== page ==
Salkantay Trek Day 1 – Feeling the Elevation

One thing I must stress about our Machu Picchu adventure – the highlight of the trip was definitely the journey itself. Don’t get me wrong, Machu Picchu was amazing, but it pales in comparison to our painfully rewarding adventure hiking through the Andes.


There are two main ways to hike to Machu Picchu. The traditional Incan Trail is the most popular, a path of rocky stairs ascending much of the way. We decided to hike the lesser traveled path, the way of the Salkantay Trail. We were well rewarded, encountering a total of 6 people the entire journey! This was one of the most dynamic and refreshing experiences of my life! Disconnecting from the world completely and immersing ourselves in Pacha Mama was truly good for the soul.


It all started with a 4AM, 3 hour drive from Cusco to the small town of Mollepata. We were welcomed by the sounds of music and sights of dancing Peruvians still partying from the night before.


From town, we followed a dirt road to a farmhouse in the foothills where we collected supplies, packed our caballos, and met up with our crew. What does it take to lead 2 gringos on a 4 day trek through the Andes? Apparently the answer is 4 horses, 2 horsemen, 1 cook and our amazing guide, Jorge. We prepared breakfast in the farmhouse before setting out on our big adventure. The family that owns the property, like many Peruvians in the area, makes money by welcoming campers to stay on their land and use their facilities for a small fee.


At 8AM we began our hike, and let me assure you the first day wasn’t easy. Jorge warned us that this day would likely be the hardest because we’d climb to the top of the Salkantay Pass (an elevation of 13000 feet) before descending to the valley to make camp. The intense altitude changes can present a dizzying challenge. I knew the hike would be an exciting challenge right from the beginning. Jorge told us we needed to cross a river, but “not to worry, there is  a bridge“. This ‘bridge’ consisted of 2 skinny, wobbly logs laid across the water. We watched Jorge easily side-step across before following his lead. No paths paved the way, and without Jorge we would have been completely lost!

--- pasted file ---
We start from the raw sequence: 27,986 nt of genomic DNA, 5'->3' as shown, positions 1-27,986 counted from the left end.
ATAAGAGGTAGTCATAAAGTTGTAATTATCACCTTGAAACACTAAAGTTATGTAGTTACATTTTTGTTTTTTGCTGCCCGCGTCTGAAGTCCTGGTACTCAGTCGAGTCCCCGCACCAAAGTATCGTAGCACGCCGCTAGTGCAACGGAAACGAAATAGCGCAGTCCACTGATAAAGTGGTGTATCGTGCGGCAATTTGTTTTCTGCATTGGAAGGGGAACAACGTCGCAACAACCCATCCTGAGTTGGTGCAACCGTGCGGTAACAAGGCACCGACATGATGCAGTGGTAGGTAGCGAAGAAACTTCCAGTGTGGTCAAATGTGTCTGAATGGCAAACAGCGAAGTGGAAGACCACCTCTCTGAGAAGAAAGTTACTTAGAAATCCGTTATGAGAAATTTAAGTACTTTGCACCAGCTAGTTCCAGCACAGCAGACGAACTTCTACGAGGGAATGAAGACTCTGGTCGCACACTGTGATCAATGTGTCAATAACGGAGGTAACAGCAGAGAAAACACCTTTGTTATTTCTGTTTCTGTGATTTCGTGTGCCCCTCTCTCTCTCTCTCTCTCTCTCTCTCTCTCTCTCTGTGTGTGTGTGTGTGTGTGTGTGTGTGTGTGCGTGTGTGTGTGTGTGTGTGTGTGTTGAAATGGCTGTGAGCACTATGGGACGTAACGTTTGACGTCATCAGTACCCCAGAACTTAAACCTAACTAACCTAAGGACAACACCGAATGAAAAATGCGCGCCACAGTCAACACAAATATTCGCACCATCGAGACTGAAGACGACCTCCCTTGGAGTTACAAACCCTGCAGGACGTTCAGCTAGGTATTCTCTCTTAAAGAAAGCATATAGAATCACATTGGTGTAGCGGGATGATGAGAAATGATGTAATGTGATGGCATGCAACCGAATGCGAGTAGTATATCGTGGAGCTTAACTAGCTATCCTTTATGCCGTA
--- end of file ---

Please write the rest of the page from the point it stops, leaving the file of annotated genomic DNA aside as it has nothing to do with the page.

The landscape is beautiful, with deep-green, snow capped mountains covered with confused cows scaling the cliffs mistaking themselves for billy goats. The start of our hike reminded me of the green hills of Scotland, but we would soon learn how drastically the landscapes change with the varying altitude.


As we continued, grassy hills turned to rocky cliffs covered in wet snow. We stopped briefly to rest on a flat, snowy plain where we watched chinchillas playing. It started raining. It was cold, muddy, and somewhat miserable as we scrambled for our ponchos and and continued towards the peak.


The descent was difficult in the rain storm, with hundreds of streams now rushing down from the melting glacial top of the mountain. We hopped from rock to rock in effort to avoid wading completely through water – not an easy task given the intense fog rolling down the cliffs! The landscape changed dramatically as we descended the snowy, rocky peak and we were suddenly surrounded by an unbelievably lush environment; filled with mossy boulders, and surrounded by beautiful waterfalls peeking through the fog.


The crew was ridiculously fast! They kept up with the horses, following along at an unbelievable pace. They had passed us early in the hike, and we found them waiting for us, with shelter from the storm and warm soup for our bellies. After a quick break, we continued on in the rain with 4 hours to go before making camp for the night.


As we descended to the valley, the rain eased up. We were leaving what is known as “The Highlands” and entering the “Elfin Lowlands” where small trees and bushes were again scattered across the green hills. The descent continued into the “Lowlands” where we left the land of miniature shrubbery and entered a tall jungle of bamboo trees. The tiny streams that were rushing down from the glacier peak had now, in the valley, combined to form a giant river that roared below us.


Our first camp was a surreal setting, but we were too exhausted to enjoy. On a grassy plain surrounded by fog, we collapsed to the sounds of our horse friends just outside our tent.


To be continued… 


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